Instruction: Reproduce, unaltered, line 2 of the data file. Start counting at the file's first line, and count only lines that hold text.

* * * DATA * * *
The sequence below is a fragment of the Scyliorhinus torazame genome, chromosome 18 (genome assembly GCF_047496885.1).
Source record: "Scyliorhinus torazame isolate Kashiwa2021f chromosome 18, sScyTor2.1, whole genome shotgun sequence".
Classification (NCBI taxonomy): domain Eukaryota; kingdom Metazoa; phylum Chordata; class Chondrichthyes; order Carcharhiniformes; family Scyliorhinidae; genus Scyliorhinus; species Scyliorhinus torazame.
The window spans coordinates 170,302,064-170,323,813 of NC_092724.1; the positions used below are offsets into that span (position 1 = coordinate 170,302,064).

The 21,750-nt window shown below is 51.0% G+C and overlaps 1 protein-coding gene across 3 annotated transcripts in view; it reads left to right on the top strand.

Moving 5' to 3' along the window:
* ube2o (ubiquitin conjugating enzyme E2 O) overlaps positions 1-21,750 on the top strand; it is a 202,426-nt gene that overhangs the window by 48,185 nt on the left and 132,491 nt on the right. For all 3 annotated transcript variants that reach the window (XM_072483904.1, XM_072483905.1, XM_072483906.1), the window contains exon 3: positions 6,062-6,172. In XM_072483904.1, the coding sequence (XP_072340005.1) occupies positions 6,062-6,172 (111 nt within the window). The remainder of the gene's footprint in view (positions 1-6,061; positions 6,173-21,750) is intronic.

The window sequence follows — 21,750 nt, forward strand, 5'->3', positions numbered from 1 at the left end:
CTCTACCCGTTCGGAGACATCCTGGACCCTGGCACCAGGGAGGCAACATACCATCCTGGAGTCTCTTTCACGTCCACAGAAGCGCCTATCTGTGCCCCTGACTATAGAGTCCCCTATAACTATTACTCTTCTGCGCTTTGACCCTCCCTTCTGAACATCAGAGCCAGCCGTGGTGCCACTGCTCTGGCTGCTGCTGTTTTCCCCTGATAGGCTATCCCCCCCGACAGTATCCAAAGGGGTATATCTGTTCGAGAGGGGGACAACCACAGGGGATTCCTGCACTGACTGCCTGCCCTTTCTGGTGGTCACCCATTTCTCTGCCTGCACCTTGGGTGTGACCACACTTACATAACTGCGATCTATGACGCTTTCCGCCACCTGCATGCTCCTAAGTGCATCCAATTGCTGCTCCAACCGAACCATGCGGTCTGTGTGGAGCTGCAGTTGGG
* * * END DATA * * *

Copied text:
Source record: "Scyliorhinus torazame isolate Kashiwa2021f chromosome 18, sScyTor2.1, whole genome shotgun sequence".